It’s been a while and I had to get a new password. Been sorta busy, lots of depositions, hearings, negotiations rehabbing several houses and also engaged in ferrying various aircraft around and wife has delivered ultimatum that flying will end when I turn 75 (January 2007). Over the past year or so I have noticed a change in the quality of the EC’s that I deal with in the various stages of the litigation process. They are much more knowledgeable and competent than 10 years ago. They have their “ducks in a row” when they call us in. Is this pretty general in the industry now? Spoke with one EC who said he had been burned so many times he actually has a lawyer on staff, and hasn’t been suckered in 8 years. He does projects from custom homes to small industrial and one of his methods is that if progress payments are not paid within 30 days, work stops. Volume for 2005 was over $16,000,000 with $0 losses. Volume in 1995 was $3,700,000 with losses on several jobs due to non-payment by GC’s. What methods do the forum members use to collect and stay in business? I recall an old timer once told me that the secret to success had 3 elements: 1. Collect what you are owed. 2. Take care of the work you have. 3. Obtain new work. I would think it still holds true. Rowdy
Every successful business has it's methods, and sometimes the business plans will dictate that one guy operate different from another.
In my case, I serve a select handfull of steady customers. Very little of my business is from 'unproven' customers- and most of those are 'word of mouth' referrals.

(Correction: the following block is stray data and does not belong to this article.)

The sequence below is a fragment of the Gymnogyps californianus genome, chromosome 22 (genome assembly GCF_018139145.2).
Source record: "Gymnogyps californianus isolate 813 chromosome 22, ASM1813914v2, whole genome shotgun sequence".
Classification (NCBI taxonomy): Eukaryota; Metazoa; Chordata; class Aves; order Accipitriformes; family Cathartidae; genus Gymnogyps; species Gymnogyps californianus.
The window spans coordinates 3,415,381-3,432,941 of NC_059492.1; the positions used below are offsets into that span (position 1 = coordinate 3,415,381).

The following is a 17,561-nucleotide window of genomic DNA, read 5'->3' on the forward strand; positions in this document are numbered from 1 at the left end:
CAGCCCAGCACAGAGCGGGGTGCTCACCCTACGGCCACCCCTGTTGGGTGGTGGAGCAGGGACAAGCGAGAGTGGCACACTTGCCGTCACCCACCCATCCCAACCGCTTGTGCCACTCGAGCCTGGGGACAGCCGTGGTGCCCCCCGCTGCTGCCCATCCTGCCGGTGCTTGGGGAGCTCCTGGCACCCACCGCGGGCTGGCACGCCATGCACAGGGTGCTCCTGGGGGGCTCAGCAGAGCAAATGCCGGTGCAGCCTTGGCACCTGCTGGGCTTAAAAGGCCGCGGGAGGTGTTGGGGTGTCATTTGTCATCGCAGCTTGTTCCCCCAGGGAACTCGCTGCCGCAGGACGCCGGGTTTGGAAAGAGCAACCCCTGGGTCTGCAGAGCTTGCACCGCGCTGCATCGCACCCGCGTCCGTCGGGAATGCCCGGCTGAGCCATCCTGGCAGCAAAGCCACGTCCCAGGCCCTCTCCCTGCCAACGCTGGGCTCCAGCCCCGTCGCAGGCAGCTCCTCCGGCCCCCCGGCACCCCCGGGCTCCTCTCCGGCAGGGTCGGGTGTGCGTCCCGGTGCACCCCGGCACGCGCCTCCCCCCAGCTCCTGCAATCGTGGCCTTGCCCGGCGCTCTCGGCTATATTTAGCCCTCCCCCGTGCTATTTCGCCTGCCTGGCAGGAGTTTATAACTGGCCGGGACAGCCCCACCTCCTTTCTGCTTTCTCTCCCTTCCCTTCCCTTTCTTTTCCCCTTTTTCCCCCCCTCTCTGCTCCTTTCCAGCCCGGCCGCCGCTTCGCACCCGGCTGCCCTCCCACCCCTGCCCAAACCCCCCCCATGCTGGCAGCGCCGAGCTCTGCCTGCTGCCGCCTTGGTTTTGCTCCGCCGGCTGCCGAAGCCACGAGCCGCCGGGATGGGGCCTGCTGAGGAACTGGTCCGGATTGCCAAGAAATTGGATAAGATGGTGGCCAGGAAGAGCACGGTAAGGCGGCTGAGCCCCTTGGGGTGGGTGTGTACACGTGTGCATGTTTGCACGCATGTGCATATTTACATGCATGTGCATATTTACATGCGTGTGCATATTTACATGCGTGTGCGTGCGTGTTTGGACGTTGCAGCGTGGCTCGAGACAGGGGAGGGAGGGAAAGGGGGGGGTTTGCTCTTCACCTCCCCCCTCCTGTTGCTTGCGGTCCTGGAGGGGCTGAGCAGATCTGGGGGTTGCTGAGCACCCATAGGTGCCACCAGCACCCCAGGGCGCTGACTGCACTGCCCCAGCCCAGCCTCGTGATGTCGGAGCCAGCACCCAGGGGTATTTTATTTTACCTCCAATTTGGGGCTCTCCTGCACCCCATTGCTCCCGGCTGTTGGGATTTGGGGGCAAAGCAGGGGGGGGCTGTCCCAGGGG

I am in the middle of trying to collect on a 'job gone bad.' In this case, I suspect that I just had the bad luck to be there when this guy had a mental breakdown. I doubt there's much that can be done to protect against THAT risk; thank heaven it's a rare event.
Just as every homeowner wants to be buddies with an Electricain, every Electricain should be buddies with a Lawyer. It's an unfortunate part of doing business these days.
The last time I was burned (about 3 years ago), it was for $30,000. I made the mistake of trusting the homeowner on a build, and perfroming extra work without writing up everything. It was a learning experience that I would hope to help others avoid.
Keeping your "ducks-in-a-row" is paramount. Keep your paperwork clean, organized, and SIGNED at every step. Give your clients 30 days to pay, or make arrangements to pay, any invoice that you have submitted, or cease work. A months work, gone unpaid, can easily bury a small business.
When a problem occurs, have your Lawyer shoot out a request for payment. It usually drives the point home better than your word might, and it saves you the stress.
Just like the other guys you hire, your Lawyer is "on your staff" to save you money, increase profit, and make your business run smoother. Allow him to be a "wrench" in your "business toolbox". Pull them out when they are the right "tool for the job".
I have chummed up with my Lawyer - I've done some work at his house, and he actually helped me move a couple of years ago. A little money spent for a letter or two will save you quite a bit of loss in the future.
Did I mention keeping your paperwork tight? It bears repeating...